Ok, so a little fast. But I was still feeling relatively good-ish. Mile 2 had more small rolling hills and I focused on my arm drive to power up. At this point, I was starting to pass some folks who had gone out too fast and that was just the mental boost I needed. Around 2.5, I spotted another woman I recognized from the Good Times Series 5ks – I ran those races every week during the summer of 2015 and this lady had beat me EVERY TIME in those. She wasn’t too far ahead so I focused on maintaining my pace and keeping an eye on her. We must have been the only women near each other at this point in the race because at one point, a friend called out hi to her and said that there was one “right behind” (ME)! Mile 2 was a 7:13. Again, I was almost surprised to see this split, but I had come this far, so I wanted to close out the race right.

Mile 3 was where I had to really step up my mental game. I had been creeping up on the Good Times Series lady and eventually I was passing her. I threw down a surge and passed as authoritatively as I could so that she wouldn’t try to come with me. But then I also had the fear that she would pass me before the end. I thought a lot about Deena Kastor’s new book which I had just finished reading. She talked a lot about positive mindset and self-talk, and I tried to implement every one of her tricks. There were a couple of brutal hills in the last mile, and by the last one, I was starting to feel a little grumpy (and vaguely tempted to walk).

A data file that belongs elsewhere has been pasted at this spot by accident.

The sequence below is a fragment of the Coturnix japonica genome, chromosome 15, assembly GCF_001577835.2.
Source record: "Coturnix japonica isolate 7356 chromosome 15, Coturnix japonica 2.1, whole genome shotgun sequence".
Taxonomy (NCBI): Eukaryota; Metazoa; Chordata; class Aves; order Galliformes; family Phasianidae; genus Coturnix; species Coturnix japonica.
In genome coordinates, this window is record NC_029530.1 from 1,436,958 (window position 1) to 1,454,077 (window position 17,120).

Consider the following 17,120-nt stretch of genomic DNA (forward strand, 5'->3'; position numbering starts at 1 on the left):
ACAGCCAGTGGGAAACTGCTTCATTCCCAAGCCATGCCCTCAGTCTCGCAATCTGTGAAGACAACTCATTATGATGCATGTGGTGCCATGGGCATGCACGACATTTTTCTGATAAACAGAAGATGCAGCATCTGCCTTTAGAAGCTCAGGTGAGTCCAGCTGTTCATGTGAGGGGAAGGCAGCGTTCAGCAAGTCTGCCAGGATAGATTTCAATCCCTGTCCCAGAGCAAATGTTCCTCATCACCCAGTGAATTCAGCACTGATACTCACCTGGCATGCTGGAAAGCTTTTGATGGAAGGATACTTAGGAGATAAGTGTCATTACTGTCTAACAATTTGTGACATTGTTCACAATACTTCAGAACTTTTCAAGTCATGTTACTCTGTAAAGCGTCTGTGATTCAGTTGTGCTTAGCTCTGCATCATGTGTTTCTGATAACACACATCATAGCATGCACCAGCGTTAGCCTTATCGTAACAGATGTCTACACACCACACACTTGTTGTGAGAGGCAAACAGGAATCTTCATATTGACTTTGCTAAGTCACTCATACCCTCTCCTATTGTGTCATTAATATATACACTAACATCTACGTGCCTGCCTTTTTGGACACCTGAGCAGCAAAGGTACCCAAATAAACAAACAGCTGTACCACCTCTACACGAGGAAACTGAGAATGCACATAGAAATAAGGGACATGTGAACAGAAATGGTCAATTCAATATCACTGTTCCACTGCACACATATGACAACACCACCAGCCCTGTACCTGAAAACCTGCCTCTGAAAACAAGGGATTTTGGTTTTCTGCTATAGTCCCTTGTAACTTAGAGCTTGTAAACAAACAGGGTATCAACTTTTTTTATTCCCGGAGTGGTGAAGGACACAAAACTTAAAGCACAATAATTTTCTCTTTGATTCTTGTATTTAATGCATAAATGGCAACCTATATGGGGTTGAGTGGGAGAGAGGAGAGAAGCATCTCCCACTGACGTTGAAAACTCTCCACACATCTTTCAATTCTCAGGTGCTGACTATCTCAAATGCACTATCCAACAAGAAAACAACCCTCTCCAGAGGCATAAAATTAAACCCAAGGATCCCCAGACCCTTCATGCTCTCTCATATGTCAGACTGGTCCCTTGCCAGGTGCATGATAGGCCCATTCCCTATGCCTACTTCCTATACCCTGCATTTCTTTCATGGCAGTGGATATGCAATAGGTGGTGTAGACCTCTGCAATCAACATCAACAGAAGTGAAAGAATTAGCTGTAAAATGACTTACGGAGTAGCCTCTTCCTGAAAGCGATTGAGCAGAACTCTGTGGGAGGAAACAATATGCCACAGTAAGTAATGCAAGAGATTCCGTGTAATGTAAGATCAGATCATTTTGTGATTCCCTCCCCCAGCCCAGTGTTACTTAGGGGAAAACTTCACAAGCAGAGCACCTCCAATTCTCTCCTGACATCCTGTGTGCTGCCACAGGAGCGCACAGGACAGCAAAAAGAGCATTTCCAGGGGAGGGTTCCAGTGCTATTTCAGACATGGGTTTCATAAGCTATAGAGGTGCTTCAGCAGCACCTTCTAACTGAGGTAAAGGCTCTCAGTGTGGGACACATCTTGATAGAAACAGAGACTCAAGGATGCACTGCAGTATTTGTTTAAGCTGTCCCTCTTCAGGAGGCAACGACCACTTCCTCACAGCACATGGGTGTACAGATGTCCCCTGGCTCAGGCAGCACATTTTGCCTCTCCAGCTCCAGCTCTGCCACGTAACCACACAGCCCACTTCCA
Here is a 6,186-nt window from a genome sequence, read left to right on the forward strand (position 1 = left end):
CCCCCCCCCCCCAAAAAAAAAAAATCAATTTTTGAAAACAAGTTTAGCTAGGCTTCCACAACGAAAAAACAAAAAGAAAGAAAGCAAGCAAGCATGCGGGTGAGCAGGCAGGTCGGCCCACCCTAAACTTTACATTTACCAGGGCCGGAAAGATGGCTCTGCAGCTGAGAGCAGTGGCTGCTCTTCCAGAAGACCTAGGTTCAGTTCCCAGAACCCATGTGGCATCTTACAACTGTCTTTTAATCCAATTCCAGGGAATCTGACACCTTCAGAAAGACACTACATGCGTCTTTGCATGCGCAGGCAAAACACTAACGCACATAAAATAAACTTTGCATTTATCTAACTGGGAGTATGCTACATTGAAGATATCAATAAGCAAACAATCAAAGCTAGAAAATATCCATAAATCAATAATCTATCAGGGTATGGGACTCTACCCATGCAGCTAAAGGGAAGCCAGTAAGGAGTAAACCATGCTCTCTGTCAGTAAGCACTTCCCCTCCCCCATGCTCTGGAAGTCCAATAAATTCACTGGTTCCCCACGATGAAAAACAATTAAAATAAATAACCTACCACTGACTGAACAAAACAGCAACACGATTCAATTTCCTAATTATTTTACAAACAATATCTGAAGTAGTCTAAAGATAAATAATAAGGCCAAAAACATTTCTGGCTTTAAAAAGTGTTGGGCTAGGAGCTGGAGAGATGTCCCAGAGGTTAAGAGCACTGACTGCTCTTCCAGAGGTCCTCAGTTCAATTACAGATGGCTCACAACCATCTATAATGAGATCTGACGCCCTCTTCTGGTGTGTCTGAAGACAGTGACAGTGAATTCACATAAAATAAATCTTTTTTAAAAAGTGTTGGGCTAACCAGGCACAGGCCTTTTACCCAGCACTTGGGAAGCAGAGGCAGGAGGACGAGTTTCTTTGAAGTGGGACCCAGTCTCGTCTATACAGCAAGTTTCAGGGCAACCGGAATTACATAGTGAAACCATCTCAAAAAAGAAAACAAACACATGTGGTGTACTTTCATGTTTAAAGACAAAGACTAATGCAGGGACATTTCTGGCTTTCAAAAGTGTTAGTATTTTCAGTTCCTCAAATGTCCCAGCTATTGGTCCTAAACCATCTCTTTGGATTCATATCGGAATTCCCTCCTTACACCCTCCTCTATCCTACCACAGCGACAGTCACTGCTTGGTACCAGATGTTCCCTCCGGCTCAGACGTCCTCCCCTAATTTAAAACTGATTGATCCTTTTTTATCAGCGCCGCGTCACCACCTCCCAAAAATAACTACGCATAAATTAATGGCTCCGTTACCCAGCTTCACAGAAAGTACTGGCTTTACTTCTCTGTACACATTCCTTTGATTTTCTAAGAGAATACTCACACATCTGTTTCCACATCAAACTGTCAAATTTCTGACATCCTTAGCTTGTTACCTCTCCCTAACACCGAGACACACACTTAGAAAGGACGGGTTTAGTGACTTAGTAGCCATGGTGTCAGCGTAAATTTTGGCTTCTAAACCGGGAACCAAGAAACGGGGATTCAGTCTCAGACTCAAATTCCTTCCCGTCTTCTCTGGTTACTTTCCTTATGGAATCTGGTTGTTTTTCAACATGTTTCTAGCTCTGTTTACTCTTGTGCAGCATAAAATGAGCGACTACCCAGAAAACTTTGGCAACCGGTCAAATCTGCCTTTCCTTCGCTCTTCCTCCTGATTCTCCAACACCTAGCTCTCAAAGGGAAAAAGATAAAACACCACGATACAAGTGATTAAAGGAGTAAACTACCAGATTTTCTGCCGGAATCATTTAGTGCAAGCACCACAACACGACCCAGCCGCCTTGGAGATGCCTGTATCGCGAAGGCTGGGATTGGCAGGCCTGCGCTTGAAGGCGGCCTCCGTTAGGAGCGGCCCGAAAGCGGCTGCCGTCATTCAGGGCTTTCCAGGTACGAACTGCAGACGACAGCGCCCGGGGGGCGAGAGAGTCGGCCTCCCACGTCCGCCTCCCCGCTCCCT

Run for the Troops 5k elevation profileAnd that was when I realized, this is it. This is the mental moment where you can check out and run comfortably, or you can continue to push until you taste blood in the back of your throat (her words, not mine). So I grinded up that hill and tried to take advantage on the downhill. Mile 3 – 7:01 (I definitely think this would have been sub-7 if there hadn’t been that brutal hill).